[FOUNTAIN]Location, location, locationPungsu, also known as feng shui, a Chinese term more familiar to Westerners, is a key to understanding traditional Korean culture. While not many Koreans these days seriously believe in pungsu, the method has traditionally been considered something to abide by in everyday matters. In order to understand Korean heritage, a basic knowledge of pungsu would be helpful.
In an interview with the JoongAng Ilbo on Tuesday, the Grand National Party's presidential candidate Lee Hoi-chang said he did not want to stay in the Blue House even if he became president. Perhaps Mr. Lee said what he did because he felt the Blue House was too isolated from the public. It was also a political statement about how close he wanted to be with the people. Incidentally, there are some special pungsu stories about the place where the Blue House stands.
According to pungsu, Seoul is prime land on the Korean Peninsula, and Gyeongbok Palace sits in a prime location in Seoul. In pungsu, land that "stores the wind and gains the water" is considered prime land. In other words, the land must have mountains surrounding it to "store the wind" and a river or stream running through it.
The outer range of mountains surrounding Seoul consists of Mount Bukhan, Mount Acha, which rises behind the Walker Hill Hotel, Mount Gwanak and Mount Deukyang. The inner range that surrounds Gyeongbok Palace is made up of Mount Bukak, Mount Nak, Mount Nam and Mount Inwang. Mount Bukak is considered the main mountain because it looks down on the palace.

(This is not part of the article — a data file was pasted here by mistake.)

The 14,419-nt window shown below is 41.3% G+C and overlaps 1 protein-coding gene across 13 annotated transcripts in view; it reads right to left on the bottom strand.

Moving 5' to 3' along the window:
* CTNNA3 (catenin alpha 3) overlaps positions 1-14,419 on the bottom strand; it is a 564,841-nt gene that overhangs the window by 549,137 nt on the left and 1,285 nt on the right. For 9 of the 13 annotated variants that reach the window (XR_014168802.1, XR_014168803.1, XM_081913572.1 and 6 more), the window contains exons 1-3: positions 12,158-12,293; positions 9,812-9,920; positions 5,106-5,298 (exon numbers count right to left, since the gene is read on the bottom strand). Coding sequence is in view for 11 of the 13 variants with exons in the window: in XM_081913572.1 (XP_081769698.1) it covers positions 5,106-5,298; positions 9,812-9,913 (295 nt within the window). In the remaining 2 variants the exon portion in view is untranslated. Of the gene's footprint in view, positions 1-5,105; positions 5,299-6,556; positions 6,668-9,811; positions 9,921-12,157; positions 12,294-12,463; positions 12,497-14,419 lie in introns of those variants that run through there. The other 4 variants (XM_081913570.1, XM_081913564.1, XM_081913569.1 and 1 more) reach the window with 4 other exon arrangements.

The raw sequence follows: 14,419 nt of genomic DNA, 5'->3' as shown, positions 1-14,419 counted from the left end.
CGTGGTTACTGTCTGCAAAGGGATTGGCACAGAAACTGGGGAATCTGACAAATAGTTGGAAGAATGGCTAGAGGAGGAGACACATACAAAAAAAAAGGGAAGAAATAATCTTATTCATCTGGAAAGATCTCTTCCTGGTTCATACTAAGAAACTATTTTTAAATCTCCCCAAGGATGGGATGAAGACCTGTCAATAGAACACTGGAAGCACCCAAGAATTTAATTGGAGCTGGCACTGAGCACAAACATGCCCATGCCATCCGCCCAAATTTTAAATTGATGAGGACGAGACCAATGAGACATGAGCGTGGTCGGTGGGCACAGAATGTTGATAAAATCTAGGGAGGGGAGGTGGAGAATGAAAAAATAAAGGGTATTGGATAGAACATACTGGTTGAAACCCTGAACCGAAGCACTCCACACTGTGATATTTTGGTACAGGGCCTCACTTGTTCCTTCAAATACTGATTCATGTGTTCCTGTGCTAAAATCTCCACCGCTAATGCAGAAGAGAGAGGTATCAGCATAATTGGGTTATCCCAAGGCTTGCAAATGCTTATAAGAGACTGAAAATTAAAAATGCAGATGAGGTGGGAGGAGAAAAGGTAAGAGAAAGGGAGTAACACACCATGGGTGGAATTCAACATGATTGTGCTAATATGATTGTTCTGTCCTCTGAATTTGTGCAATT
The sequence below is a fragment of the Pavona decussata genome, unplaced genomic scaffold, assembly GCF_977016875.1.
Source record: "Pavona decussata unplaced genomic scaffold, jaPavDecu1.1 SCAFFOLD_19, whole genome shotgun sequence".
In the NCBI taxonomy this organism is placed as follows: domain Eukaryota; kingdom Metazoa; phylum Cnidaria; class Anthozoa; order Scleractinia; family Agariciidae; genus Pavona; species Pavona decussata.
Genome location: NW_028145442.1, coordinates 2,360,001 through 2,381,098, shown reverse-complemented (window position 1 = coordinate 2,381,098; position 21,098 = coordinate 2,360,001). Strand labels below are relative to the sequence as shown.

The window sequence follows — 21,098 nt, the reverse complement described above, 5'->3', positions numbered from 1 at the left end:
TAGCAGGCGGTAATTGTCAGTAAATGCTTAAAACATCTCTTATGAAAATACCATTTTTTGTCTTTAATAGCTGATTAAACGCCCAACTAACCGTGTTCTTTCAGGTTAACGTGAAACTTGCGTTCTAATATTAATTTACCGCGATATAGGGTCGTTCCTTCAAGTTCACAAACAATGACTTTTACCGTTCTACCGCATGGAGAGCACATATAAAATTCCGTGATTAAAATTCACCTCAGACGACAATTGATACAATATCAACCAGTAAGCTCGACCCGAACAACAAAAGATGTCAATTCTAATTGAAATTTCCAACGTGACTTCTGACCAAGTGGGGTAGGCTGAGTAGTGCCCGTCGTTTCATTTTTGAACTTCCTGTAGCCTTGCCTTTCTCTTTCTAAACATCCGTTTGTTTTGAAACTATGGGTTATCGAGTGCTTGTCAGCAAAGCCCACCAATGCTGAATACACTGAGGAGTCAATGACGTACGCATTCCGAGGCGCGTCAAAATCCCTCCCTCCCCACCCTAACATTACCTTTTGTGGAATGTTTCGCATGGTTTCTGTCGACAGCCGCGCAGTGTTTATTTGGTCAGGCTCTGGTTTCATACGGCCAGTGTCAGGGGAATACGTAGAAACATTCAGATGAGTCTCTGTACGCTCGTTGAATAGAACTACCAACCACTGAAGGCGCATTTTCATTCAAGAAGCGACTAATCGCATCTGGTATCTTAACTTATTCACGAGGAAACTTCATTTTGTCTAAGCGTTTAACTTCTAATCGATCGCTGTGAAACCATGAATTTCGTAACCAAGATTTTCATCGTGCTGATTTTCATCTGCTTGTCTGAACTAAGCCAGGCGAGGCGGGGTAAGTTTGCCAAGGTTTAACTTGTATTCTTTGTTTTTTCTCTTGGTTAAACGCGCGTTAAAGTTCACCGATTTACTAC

The "big water" that runs through Seoul is the Han River and the inner "small water" is Cheonggye stream. Gyeongbok Palace is situated between the main mountain and the inner water, making it a prime spot in Seoul. The land where the Blue House stands used to be a garden outside Sinmumun, the northern gate of the palace. Sinmumun is no longer open to the public for security reasons. In pungsu, the site of the Blue House is not a good one because it is situated outside the palace grounds, in the inner part of the main mountain in the north where the human touch should not reach.
"The outside of Sinmumun is the land of the spirits where humans shouldn't intrude," said Choi Chang-jo, a pungsu scholar, who has argued for the removal of the Blue House.
Perhaps it is time to consider the relocation of the Blue House, not only for political and pungsu-related reasons, but also for historic reasons.
The writer is the popular culture news editor of the JoongAng Ilb.
by Oh Byung-sang